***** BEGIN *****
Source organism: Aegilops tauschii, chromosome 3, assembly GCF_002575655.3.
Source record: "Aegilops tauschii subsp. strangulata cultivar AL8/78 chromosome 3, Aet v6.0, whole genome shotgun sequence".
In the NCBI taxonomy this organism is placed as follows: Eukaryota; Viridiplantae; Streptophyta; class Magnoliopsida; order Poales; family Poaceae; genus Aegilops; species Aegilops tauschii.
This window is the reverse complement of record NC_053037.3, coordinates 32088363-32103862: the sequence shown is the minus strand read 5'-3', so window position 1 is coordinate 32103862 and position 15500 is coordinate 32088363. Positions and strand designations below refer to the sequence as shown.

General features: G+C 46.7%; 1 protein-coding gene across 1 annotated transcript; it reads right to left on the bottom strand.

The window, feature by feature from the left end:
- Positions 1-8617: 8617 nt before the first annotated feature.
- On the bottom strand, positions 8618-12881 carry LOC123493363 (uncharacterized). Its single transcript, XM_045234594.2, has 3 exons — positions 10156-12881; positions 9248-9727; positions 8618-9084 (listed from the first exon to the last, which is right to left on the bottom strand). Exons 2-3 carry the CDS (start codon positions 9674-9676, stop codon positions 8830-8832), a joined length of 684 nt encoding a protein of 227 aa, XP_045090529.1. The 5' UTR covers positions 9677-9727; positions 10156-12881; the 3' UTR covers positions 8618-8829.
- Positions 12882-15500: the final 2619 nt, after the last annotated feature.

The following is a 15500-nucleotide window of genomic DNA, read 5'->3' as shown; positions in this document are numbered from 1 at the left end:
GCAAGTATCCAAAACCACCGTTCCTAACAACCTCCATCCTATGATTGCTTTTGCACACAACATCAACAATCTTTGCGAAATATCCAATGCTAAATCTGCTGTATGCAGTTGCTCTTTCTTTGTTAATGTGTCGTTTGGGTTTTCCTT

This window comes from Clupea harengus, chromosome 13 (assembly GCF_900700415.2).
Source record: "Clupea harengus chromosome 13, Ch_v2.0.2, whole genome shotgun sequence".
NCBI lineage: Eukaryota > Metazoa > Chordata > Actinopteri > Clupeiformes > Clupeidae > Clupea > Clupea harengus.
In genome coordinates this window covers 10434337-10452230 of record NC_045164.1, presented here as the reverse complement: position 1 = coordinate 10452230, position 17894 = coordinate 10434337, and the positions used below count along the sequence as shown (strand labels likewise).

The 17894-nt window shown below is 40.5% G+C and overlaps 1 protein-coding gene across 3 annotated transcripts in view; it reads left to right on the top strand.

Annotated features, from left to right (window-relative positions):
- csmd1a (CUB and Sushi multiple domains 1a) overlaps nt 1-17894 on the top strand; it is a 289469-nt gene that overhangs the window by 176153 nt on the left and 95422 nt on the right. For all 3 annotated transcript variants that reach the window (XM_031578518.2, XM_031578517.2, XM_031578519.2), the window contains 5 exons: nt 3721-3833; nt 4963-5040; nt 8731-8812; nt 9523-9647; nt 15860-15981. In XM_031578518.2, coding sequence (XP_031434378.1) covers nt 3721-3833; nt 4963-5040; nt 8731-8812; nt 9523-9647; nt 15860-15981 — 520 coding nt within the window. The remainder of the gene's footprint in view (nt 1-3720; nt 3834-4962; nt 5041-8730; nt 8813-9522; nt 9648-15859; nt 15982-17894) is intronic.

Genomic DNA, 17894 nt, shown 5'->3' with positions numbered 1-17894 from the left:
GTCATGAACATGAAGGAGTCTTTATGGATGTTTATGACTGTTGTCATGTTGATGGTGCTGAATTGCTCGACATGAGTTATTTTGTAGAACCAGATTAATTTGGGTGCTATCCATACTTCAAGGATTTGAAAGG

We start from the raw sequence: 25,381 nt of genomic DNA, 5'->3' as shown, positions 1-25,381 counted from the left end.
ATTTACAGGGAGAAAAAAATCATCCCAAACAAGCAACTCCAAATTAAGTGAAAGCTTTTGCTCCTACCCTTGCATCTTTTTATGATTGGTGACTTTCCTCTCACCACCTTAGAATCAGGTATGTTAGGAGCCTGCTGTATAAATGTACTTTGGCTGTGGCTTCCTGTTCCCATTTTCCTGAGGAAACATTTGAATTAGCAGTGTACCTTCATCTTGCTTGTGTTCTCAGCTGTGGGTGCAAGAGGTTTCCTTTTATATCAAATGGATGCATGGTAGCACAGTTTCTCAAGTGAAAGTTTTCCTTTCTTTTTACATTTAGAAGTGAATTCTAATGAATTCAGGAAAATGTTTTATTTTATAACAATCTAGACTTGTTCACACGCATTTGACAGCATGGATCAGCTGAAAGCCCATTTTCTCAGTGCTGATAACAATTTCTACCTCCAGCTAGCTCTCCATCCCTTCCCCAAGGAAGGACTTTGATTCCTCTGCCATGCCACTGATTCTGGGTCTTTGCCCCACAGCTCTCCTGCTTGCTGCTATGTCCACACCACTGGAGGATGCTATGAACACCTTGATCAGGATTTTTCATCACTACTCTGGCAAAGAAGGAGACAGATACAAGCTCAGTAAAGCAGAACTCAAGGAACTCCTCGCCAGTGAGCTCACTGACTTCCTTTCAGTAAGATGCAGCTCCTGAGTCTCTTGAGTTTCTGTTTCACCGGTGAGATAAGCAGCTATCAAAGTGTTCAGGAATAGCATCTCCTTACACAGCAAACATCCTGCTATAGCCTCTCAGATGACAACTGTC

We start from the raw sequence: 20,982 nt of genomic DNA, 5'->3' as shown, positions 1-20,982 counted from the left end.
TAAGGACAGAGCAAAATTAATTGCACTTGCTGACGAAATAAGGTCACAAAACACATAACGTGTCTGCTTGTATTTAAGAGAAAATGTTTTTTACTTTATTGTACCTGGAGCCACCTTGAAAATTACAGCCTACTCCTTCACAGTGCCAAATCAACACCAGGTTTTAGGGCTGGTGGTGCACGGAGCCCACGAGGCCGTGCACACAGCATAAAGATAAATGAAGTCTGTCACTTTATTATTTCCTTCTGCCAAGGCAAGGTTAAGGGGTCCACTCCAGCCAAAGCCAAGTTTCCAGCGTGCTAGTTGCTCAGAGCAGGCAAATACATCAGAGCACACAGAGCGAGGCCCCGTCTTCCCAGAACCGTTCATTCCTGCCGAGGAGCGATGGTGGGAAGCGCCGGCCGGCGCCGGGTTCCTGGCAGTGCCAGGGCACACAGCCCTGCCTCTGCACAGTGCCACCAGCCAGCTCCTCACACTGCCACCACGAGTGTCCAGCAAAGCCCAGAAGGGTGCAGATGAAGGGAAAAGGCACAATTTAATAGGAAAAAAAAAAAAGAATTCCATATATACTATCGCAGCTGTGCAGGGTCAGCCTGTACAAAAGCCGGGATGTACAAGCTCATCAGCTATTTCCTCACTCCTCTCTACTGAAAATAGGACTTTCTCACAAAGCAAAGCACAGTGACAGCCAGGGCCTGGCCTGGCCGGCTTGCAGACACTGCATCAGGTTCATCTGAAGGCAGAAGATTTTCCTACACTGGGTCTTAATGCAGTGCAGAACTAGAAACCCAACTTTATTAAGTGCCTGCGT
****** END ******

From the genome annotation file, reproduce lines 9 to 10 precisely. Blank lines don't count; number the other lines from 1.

- Positions 12882-15500: the final 2619 nt, after the last annotated feature.

The following is a 15500-nucleotide window of genomic DNA, read 5'->3' as shown; positions in this document are numbered from 1 at the left end: